*Obtain information from teacher(s) in potential receiving program(s)
regarding the program/classroom overview and skills perceived as important for
transition into the classroom.
*Verify the receipt of transition information and/or followup request for the
transition information or additional information.
*Reevaluate: verify the student's assessment and eligibility.
*Prepare the parents for the transition planning meeting.
*Hold the transition planning meeting.
*Hold the IEP meeting. Obtain permission from the parents to release
*Provide information to all transition team participants.
*Link the parent/primary caregiver of the transitioning child with a
parent/primary caregiver of a child already attending the new program.
*Send the receiving program all pertinent records and verify the receipt of
*Provide the receiving program with information about the child's current
*Evaluate the effectiveness of the process after completion.
Bernheimer, L. P., Gallimore, R., & Weisner,
T. S. (1990). Ecocultural theory as a context for the individual family service
plan. Journal of Early Intervention, 14(3), 219-233.
Carta, J. J., Atwater, J. B., Schwartz, I. S., & Miller, P. A. (1990).
Applications of ecobehavioral analysis to the study of transitions across early
education settings. Education and Treatment of Children, 13(4), 298-315.
Carta, J. J., Atwater, J. B., & Schwartz, I. S. (1991, April). The
effects of classroom survival skills intervention on young children with
disabilities: Results of a two-year follow-up. Presentation at the Biennial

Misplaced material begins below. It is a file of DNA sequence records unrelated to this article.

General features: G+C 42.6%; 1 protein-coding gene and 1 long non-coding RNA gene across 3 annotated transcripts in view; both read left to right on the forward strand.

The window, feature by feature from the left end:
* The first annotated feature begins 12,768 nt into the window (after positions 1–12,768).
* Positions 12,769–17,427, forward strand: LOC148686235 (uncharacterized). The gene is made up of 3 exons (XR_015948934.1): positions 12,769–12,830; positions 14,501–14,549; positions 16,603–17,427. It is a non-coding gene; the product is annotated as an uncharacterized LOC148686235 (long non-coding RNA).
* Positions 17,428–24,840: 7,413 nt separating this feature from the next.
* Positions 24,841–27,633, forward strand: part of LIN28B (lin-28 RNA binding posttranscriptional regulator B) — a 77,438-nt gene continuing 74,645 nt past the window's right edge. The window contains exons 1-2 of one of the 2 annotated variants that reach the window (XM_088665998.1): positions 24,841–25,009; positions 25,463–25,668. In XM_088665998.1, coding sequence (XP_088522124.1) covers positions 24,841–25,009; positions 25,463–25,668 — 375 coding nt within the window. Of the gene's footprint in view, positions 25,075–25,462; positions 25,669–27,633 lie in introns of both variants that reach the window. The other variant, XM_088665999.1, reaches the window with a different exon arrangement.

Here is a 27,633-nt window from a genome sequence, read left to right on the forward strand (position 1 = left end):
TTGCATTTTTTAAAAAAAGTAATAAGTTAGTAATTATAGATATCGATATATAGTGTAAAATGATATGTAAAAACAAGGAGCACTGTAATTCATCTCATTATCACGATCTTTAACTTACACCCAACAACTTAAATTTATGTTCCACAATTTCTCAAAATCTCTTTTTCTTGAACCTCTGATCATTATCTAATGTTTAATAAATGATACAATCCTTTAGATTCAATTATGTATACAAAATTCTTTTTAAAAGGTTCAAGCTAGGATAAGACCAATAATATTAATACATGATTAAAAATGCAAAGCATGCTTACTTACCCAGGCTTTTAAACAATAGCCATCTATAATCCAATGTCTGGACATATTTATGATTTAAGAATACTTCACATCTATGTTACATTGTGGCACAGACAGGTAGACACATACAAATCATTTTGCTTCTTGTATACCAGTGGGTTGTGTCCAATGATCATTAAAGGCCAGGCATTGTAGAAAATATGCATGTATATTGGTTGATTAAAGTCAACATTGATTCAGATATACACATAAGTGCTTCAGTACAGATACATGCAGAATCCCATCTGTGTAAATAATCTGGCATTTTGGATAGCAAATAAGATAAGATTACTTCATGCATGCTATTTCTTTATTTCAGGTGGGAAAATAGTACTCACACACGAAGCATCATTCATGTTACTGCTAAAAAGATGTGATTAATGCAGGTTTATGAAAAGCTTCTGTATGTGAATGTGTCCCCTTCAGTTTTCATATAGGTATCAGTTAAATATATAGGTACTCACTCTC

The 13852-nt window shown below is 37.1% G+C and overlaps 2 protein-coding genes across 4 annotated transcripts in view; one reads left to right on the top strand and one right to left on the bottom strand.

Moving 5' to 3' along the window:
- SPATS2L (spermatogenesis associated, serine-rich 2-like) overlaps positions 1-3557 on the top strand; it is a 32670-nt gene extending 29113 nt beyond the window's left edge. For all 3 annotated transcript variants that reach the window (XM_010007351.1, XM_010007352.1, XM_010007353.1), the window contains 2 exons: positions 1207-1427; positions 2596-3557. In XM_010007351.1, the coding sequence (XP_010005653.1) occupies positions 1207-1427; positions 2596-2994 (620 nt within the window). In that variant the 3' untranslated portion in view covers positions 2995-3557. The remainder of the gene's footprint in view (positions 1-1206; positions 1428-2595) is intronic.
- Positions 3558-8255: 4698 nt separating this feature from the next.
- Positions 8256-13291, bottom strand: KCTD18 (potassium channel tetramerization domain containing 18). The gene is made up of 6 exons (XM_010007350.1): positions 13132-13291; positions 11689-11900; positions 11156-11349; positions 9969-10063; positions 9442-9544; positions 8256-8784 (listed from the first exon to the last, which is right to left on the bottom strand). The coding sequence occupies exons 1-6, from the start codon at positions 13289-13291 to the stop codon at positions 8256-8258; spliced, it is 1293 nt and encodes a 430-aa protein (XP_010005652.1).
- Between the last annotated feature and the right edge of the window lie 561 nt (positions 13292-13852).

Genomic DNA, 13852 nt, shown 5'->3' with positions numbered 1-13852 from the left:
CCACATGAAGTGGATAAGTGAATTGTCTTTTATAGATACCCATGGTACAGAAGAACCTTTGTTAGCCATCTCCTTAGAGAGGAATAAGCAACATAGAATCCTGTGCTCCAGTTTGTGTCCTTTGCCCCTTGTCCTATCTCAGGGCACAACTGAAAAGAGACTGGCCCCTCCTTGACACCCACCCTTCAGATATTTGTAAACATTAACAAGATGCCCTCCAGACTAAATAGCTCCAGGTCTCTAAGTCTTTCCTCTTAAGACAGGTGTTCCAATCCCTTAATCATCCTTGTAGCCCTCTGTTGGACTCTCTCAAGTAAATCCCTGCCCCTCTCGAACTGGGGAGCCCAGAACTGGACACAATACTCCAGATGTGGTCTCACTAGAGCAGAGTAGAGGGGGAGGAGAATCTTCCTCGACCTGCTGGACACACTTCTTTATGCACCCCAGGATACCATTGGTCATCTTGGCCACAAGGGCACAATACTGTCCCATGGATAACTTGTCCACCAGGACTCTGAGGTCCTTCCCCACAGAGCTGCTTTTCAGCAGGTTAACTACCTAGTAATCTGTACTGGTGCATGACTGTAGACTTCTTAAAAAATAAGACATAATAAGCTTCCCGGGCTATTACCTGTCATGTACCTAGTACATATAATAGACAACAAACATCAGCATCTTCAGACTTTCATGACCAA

Meeting of the Society for Research in Child Development, Seattle, WA.
Executive Office of the President. (1990). National goals for education.
Washington, DC: EOP. ED 319 143
Fowler, S. A., Schwartz, I. & Atwater, J. (1991). Perspectives on the
transition from preschool to kindergarten for children with disabilities and
their families. Exceptional Children, 58(2), 136-145.
Hains, A. H., Fowler, S. A., & Chandler, L. K. (1988). Planning school
transitions: Family and professional collaboration. Journal of the Division for
Early Childhood, 12(2), 108-115. EJ 368 964
Johnson, L. J., Cook, M., & Yongue, C. P. (1990). Capstone Transition
Process. Unpublished manuscript, University of Alabama.
Shearer, M. S., & Shearer, D. E. (1977). Parent involvement. In J. B.
Jordan, A. H. Hayden, M. B. Karnes, & M. M. Wood (Eds.), Early childhood
education for exceptional children: A handbook of ideas and exemplary practices.
Reston, VA: The Council for Exceptional Children. ED 132 788
Thirteenth annual report to Congress on the implementation of the Education
of the Handicapped Act 1990. Washington, DC: U.S. Department of Education.